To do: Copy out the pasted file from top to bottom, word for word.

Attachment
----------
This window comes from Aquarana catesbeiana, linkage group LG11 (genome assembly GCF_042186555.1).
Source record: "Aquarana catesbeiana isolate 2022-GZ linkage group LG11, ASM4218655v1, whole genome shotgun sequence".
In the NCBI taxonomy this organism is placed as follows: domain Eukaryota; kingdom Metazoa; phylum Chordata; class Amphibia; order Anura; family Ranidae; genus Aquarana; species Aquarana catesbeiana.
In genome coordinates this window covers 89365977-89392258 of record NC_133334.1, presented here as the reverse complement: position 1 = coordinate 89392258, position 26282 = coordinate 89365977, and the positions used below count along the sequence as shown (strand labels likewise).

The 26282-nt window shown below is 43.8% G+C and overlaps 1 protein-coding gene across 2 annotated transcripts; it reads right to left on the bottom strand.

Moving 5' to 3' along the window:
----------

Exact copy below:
This window comes from Aquarana catesbeiana, linkage group LG11 (genome assembly GCF_042186555.1).
Source record: "Aquarana catesbeiana isolate 2022-GZ linkage group LG11, ASM4218655v1, whole genome shotgun sequence".
In the NCBI taxonomy this organism is placed as follows: domain Eukaryota; kingdom Metazoa; phylum Chordata; class Amphibia; order Anura; family Ranidae; genus Aquarana; species Aquarana catesbeiana.
In genome coordinates this window covers 89365977-89392258 of record NC_133334.1, presented here as the reverse complement: position 1 = coordinate 89392258, position 26282 = coordinate 89365977, and the positions used below count along the sequence as shown (strand labels likewise).

The 26282-nt window shown below is 43.8% G+C and overlaps 1 protein-coding gene across 2 annotated transcripts; it reads right to left on the bottom strand.

Moving 5' to 3' along the window: